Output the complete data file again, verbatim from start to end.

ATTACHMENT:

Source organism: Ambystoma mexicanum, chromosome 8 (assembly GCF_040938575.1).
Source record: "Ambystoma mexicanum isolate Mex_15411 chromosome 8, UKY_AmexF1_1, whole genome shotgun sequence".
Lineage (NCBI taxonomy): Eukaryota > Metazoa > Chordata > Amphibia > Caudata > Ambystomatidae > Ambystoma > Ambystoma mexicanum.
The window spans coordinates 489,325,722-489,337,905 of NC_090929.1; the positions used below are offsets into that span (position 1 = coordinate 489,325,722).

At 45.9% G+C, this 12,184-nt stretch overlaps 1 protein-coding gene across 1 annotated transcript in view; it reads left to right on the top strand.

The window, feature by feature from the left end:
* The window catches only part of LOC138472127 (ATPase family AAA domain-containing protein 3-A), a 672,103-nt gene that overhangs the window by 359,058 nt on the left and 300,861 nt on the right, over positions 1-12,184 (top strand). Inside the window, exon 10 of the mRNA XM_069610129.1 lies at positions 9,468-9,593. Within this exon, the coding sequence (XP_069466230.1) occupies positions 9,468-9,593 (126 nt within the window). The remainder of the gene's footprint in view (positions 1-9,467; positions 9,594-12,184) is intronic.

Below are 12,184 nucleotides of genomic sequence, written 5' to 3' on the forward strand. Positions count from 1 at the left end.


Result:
Source organism: Ambystoma mexicanum, chromosome 8 (assembly GCF_040938575.1).
Source record: "Ambystoma mexicanum isolate Mex_15411 chromosome 8, UKY_AmexF1_1, whole genome shotgun sequence".
Lineage (NCBI taxonomy): Eukaryota > Metazoa > Chordata > Amphibia > Caudata > Ambystomatidae > Ambystoma > Ambystoma mexicanum.
The window spans coordinates 489,325,722-489,337,905 of NC_090929.1; the positions used below are offsets into that span (position 1 = coordinate 489,325,722).

At 45.9% G+C, this 12,184-nt stretch overlaps 1 protein-coding gene across 1 annotated transcript in view; it reads left to right on the top strand.

The window, feature by feature from the left end:
* The window catches only part of LOC138472127 (ATPase family AAA domain-containing protein 3-A), a 672,103-nt gene that overhangs the window by 359,058 nt on the left and 300,861 nt on the right, over positions 1-12,184 (top strand). Inside the window, exon 10 of the mRNA XM_069610129.1 lies at positions 9,468-9,593. Within this exon, the coding sequence (XP_069466230.1) occupies positions 9,468-9,593 (126 nt within the window). The remainder of the gene's footprint in view (positions 1-9,467; positions 9,594-12,184) is intronic.

Below are 12,184 nucleotides of genomic sequence, written 5' to 3' on the forward strand. Positions count from 1 at the left end.